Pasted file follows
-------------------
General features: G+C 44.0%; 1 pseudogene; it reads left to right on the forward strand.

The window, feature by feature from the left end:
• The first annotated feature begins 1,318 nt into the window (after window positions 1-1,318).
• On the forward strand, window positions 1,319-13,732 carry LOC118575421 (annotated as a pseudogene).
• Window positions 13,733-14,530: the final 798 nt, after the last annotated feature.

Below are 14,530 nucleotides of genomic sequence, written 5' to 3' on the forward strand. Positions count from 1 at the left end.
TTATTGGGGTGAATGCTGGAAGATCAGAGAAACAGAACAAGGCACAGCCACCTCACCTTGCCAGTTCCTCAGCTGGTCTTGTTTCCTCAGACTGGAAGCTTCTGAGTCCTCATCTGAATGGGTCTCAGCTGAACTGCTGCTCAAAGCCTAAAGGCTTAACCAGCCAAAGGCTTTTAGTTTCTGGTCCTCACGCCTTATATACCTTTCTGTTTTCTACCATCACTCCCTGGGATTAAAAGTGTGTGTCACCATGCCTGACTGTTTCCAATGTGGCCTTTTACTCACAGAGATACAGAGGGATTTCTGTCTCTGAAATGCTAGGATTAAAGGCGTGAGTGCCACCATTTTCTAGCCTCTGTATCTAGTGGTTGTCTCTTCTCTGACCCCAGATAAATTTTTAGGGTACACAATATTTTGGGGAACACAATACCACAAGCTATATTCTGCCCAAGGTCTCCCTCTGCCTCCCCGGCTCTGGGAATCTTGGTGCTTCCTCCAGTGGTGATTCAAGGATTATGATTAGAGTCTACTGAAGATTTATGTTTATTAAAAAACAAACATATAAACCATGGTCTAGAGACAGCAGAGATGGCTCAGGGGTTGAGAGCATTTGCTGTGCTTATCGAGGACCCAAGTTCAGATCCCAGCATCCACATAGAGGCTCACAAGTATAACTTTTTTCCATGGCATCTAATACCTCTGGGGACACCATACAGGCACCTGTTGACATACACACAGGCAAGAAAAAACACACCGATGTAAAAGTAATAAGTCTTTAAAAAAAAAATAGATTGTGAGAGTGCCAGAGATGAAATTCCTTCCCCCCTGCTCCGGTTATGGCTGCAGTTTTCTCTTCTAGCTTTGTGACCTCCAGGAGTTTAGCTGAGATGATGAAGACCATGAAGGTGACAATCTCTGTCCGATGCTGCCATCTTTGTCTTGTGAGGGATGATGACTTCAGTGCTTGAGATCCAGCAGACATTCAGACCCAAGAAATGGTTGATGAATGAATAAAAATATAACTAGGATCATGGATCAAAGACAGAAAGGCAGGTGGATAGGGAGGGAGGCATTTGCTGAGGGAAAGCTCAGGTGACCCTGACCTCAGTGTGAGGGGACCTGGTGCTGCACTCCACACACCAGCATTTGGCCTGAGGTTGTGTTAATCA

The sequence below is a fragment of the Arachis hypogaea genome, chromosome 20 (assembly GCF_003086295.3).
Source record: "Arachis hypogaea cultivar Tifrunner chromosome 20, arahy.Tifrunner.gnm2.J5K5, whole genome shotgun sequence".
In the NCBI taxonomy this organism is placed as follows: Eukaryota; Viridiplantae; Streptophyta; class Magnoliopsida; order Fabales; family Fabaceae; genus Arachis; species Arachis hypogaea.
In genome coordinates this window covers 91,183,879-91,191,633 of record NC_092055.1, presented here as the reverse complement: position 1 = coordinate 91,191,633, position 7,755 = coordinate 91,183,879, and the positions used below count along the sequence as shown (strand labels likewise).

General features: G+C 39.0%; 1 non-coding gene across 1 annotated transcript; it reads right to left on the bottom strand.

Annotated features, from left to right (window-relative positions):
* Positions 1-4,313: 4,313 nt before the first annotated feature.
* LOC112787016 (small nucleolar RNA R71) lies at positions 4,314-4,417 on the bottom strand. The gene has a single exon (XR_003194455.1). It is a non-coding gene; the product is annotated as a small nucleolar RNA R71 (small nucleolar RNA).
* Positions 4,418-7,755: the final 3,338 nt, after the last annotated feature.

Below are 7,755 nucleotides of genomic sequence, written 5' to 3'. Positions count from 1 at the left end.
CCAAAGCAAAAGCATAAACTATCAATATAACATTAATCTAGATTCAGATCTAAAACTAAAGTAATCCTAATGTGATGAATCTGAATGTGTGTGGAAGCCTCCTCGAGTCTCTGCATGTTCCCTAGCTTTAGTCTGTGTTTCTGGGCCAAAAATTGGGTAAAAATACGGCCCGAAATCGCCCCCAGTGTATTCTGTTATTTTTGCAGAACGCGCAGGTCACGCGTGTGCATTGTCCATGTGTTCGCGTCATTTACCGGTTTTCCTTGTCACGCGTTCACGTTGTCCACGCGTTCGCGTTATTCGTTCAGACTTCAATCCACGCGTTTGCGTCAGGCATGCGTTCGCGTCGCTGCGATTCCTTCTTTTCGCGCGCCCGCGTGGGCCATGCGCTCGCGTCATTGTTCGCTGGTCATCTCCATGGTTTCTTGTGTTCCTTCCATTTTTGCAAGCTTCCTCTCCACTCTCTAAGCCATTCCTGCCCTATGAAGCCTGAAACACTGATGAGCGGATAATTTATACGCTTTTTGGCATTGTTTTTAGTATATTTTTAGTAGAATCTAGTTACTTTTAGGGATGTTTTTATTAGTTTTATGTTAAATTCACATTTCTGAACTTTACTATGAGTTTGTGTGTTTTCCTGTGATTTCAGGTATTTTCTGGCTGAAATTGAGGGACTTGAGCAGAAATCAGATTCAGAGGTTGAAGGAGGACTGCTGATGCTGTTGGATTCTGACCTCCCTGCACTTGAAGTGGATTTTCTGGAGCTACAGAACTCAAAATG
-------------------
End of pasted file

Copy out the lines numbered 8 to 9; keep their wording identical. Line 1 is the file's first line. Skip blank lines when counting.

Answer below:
The sequence below is a fragment of the Arachis hypogaea genome, chromosome 20 (assembly GCF_003086295.3).
Source record: "Arachis hypogaea cultivar Tifrunner chromosome 20, arahy.Tifrunner.gnm2.J5K5, whole genome shotgun sequence".